When Jennifer Crotty graduated in 1988, St. Thomas had played an obvious role in her life. What she didn’t know at the time was how large a role St. Thomas would continue to play: Three of her daughters – Kyley ’10, Logan ’12 and Sean ’15 – attended St. Thomas.
Together, the four Crotty women weave a powerful image of everything the school has to offer. While they were each drawn by a welcoming community, their academic interests and activities span a wide range.
“To see my mom and my sisters, whom I admire for their smarts and intelligence, and to see how St. Thomas has shaped them inspired me,” Sean said.
Inspiring academic curiosity
Jenny began her academic path at then-Mankato State University, but was having trouble thriving there; her mother encouraged her to return to St. Paul and enroll at St. Thomas, where Jenny’s sister, Mary, had recently graduated.
Jenny enrolled in the criminal justice program with the intention of becoming a police officer. Shortly after Jenny graduated she had Kyley, and being a mother gave her a new perspective on her potential career. She made the decision to stay home with her daughters – eventually all five of them.
While the family wasn’t always financially well off, Jenny said her daughters’ developed a loving dependency on one another, and Kyley, Logan and Sean spoke fondly of how their parents instilled in them a love of learning.
“I would call (my parents) lifelong learners,” Logan said. “They’re fascinated by the world and current events. Their conversation is just so … intelligent all the time. We’d just kind of listen. We wanted to be part of what they were talking about and what made us, I think, naturally kind of curious.”
Hand in hand came the expectation that all of them would attend college.
“What it all boiled down to was that we have God-given gifts and we need to use them,” Sean said. “We fortunately were given intelligence or at least a curiosity, and to not use it would be foolish.”
When Kyley began her college search, she knew she wanted a smaller campus with a strong science program and was hoping to play volleyball. While other schools more heavily pursued her for volleyball, Kyley came to St. Thomas because of its academic rigor. She graduated with a degree in biology and now works as a dentist.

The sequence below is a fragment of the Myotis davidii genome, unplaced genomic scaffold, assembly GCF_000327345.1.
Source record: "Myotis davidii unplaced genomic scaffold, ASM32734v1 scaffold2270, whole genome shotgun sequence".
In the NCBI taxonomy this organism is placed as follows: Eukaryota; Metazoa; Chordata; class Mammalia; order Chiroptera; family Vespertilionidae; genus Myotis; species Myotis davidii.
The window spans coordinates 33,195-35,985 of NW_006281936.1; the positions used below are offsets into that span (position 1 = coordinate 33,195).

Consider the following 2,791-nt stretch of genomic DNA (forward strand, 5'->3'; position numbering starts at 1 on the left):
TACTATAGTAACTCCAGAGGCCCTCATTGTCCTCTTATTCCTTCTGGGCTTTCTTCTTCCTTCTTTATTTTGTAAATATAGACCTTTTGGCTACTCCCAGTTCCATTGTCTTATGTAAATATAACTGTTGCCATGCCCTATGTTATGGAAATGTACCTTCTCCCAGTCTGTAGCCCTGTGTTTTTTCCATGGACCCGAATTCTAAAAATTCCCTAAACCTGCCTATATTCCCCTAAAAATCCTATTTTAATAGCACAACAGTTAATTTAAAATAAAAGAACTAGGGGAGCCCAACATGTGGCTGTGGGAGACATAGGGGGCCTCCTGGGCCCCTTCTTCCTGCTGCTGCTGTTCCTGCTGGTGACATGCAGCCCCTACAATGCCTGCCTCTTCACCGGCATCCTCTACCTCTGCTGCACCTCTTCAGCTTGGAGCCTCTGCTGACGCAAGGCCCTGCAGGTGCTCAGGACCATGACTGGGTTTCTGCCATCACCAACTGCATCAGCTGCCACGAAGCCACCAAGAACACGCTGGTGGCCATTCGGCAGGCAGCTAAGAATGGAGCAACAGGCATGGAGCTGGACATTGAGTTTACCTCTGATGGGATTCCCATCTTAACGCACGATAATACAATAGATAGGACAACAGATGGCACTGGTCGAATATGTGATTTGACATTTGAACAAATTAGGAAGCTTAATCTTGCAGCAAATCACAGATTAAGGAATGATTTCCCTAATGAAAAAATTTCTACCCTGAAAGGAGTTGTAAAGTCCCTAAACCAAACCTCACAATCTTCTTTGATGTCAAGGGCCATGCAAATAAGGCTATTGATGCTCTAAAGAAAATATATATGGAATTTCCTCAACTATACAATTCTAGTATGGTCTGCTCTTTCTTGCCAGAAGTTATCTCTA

Another added benefit of St. Thomas was how close to her family the campus was.
“My sisters would come and visit all the time, or I would go home,” Kyley said.
“What it all boiled down to was that we have God-given gifts and we need to use them. We fortunately were given intelligence or at least a curiosity, and to not use it would be foolish.” – Sean Crotty
A Catholic lens
Last Chance Mass, a Sunday evening Mass held in St. John Vianney Chapel, was, and continues to be, a favorite of the family. Jenny said she and her husband still attend about once a month.
“I love Father [Michael] Becker,” Jenny said. “I like being with the students. The seminarians are so dear as they hand out the song sheets, and I like to be back on campus.”
“Our friends that would come to the Mass would know [my family] would be coming and they would get excited, too: ‘Oh, we’ll get to see the little sisters and your mom!’” Kyley added.
Logan said the visits to Kyley, including attending Mass, played a large part in her coming to St. Thomas.
“I’ve always considered [Kyley] my role model,” Logan said. “I knew that family was the most important thing and I wanted to be close enough to drive home for somebody’s birthday or just to visit throughout the week. … I was looking for a small Catholic school, and I remember looking forward to being in a faith-based environment again for college – somewhere Mass would be really accessible and those values would be represented.”